The German-Polish divisions hurt common EU policy towards Russia

speckA conversation with Ulrich Speck, Senior Fellow at the Transatlantic Academy in Washington, DC. Interviewer: Wojciech Jakóbik


WOJCIECH JAKÓBIK: Having in mind Nord Stream 2, for example, seems like Germany wants to get closer with Russia again. What is the assumption standing behind Germany’s rapprochement policy towards Russia?


ULRICH SPECK: Since the outbreak of the Ukrainian conflict, Berlin has pursued a strategy towards Russia built on three pillars. First, sanctions, in an attempt to change Russian behavior by using pressure. Second, diplomacy, in order to change Russian behavior through engagement and third, support for Ukraine, in order to make it better equipped to function as a sovereign state capable of defending its borders. The overall goal was to reassert the principles of sovereignty and territorial integrity as the foundations of Europe's peace order.


This strategy has not changed in principle. Germany has used its weight to convince reluctant EU member countries to roll over sanctions into this month. Sanctions remain in place as long as the Minsk Agreements are not fulfilled; this is the official position shared by Germany, the EU and US. However, as the conflict in eastern Ukraine has receded and as pressure has mounted to work with Russia in Syria, those arguing for more engagement with Russia have become stronger. As Europe is split between more hawkish and more dovish countries regarding Russia, Germany is split as well into both camps. As long as there was open war in Ukraine, the hawkish camp was in a better position to build a majority behind its views - that Europe must push back against Russian aggression. The less violence there is, however, the easier it is for the dovish camp to regain influence.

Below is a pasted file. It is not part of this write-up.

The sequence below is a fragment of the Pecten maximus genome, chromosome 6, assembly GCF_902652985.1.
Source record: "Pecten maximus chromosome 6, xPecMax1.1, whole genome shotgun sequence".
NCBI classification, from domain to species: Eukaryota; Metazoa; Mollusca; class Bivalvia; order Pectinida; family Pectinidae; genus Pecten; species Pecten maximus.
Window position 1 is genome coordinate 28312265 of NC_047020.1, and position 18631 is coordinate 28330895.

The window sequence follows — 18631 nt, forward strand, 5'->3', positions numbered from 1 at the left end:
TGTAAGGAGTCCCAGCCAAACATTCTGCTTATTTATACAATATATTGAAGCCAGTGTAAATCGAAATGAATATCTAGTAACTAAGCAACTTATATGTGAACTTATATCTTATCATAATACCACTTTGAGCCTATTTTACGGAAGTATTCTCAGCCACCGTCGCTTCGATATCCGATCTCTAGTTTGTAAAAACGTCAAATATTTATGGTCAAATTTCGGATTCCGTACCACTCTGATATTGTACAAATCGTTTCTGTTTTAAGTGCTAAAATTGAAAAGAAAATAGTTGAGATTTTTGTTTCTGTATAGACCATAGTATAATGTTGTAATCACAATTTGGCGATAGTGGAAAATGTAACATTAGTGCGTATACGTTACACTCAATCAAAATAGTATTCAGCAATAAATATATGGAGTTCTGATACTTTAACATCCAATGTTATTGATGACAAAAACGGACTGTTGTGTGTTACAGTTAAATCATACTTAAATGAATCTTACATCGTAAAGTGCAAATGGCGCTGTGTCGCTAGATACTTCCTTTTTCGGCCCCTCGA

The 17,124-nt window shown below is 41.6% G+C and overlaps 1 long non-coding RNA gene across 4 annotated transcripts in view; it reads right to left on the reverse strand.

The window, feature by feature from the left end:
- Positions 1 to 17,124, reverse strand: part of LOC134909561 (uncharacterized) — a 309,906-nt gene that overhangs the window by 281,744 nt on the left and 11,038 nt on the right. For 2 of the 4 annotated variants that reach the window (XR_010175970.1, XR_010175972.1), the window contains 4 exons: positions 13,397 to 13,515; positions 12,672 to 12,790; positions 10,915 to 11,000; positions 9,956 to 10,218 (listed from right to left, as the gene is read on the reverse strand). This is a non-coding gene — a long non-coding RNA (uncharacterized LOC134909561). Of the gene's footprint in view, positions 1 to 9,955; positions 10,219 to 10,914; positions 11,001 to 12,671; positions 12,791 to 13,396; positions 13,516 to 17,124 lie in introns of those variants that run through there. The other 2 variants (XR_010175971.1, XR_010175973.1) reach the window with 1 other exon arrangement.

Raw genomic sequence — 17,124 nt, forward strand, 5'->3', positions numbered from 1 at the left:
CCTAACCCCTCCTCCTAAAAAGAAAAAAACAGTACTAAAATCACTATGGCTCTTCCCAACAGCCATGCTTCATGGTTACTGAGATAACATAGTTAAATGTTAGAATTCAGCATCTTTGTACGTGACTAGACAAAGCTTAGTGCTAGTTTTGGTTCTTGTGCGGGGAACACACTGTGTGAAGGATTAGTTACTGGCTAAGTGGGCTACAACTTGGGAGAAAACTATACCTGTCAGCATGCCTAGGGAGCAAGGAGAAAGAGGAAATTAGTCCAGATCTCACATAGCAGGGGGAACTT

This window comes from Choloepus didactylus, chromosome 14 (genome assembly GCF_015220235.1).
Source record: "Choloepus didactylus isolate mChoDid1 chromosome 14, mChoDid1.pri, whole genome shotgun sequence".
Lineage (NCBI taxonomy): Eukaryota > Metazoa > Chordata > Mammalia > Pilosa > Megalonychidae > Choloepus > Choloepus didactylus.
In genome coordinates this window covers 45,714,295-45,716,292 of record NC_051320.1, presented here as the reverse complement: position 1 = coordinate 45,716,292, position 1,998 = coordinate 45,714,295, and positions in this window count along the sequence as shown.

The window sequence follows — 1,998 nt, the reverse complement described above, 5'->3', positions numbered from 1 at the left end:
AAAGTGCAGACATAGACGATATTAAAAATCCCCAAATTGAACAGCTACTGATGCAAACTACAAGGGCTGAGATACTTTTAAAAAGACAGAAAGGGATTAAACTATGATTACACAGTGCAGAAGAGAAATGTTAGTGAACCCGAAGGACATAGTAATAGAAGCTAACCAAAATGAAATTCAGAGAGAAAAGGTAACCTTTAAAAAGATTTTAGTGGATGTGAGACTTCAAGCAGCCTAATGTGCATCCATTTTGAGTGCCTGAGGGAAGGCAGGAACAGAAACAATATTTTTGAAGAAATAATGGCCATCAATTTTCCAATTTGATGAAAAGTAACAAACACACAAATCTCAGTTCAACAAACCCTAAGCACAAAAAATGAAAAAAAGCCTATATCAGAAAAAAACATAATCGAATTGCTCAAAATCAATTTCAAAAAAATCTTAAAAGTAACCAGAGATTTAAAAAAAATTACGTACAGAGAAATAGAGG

Germany is currently on the forefront of new efforts to engage with the Kremlin. Chancellor Angela Merkel, who leans more towards the hawkish view, has not vetoed plans to build a second pipeline in the Baltic Sea, Nord Stream 2. The latter has been pushed forward by vice-chancellor and minister for economics Sigmar Gabriel, the leader of Merkel's coalition partner the Social Democrats (SPD). Germany's OSCE presidency this year will also be devoted to attempts to reduce tensions with Russia. While both camps in Germany, hawks and doves, share the same analysis regarding the problematic character of Russia’s regime, they do differ when it comes to the response - how to deal with a more aggressive Russia.